GAGES: A stream gage database for evaluating natural and alteredflow conditions in the conterminous United States

Ecology
By: , and 

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Abstract

Stream flow is a controlling element in the ecology of rivers and streams. Knowledge of the natural flow regime facilitates the assessment of whether specific hydrologic attributes have been altered by humans in a particular stream and the establishment of specific goals for stream-flow restoration. Because most streams are ungaged or have been altered by human influences, characterizing the natural flow regime is often only possible by estimating flow characteristics based on nearby stream gages of reference quality, i.e., gaged locations that are least disturbed by human influences. The ability to evaluate natural stream flow, that which is not altered by human activities, would be enhanced by the existence of a nationally consistent and up-to-date database of gages in relatively undisturbed watersheds. As part of a national effort to characterize stream-flow effects on ecological condition, data for 6785 U.S. Geological Survey (USGS) stream gages and their upstream watersheds were compiled. The sites comprise all USGS stream gages in the conterminous United States with at least 20 years of complete-year flow record from 1950–2007, and for which watershed boundaries could reliably be delineated (median size ¼ 578 km2). Several hundred watershed and site characteristics were calculated or compiled from national data sources, including environmental features (e.g., climate, geology, soils, topography) and anthropogenic influences (e.g., land use, roads, presence of dams, or canals). In addition, watersheds were assessed for their reference quality within nine broad regions for use in studies intended to characterize stream flows under conditions minimally influenced by human activities. Three primary criteria were used to assess reference quality: (1) a quantitative index of anthropogenic modification within the watershed based on GIS-derived variables, (2) visual inspection of every stream gage and drainage basin from recent high-resolution imagery and topographic maps, and (3) information about man-made influences from USGS Annual Water Data Reports. From the set of 6785 sites, we identified 1512 as reference-quality stream gages. All data derived for these watersheds as well as the reference condition evaluation are provided as an online data set termed GAGES (geospatial attributes of gages for evaluating stream flow).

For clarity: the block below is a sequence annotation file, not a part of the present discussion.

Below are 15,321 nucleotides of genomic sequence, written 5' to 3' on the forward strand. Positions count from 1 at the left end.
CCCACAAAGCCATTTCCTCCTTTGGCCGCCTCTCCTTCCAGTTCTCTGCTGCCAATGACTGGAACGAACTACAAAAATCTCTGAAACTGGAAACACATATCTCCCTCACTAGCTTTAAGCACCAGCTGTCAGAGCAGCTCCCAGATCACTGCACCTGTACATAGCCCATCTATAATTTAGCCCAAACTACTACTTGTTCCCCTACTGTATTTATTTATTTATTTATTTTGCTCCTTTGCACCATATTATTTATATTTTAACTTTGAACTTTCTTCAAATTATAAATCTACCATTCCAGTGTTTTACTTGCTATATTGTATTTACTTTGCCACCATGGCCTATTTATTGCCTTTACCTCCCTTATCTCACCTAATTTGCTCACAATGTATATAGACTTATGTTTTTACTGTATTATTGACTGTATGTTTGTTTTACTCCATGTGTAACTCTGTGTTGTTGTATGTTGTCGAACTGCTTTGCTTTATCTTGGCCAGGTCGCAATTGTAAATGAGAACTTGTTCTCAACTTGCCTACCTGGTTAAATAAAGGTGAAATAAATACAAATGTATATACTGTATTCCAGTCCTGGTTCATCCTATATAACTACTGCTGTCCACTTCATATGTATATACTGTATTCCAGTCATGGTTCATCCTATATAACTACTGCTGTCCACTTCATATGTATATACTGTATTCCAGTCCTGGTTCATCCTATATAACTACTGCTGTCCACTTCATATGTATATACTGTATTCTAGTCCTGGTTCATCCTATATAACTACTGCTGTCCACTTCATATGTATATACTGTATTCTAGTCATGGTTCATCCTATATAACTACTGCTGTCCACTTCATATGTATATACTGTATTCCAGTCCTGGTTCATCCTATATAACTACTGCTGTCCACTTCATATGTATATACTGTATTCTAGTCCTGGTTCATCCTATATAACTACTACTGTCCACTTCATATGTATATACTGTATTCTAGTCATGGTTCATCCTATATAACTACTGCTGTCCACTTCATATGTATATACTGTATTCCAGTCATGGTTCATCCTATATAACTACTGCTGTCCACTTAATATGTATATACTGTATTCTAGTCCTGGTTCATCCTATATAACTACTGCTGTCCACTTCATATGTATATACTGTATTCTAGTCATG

Additional publication details

Publication type Article
Publication Subtype Journal Article
Title GAGES: A stream gage database for evaluating natural and alteredflow conditions in the conterminous United States
Series title Ecology
DOI 10.1890/09-0889.1
Volume 91
Issue 2
Year Published 2010
Language English
Publisher Ecological Society of America
Contributing office(s) National Water Quality Assessment Program
Description 1 p.
First page 621
Last page 621
Country United States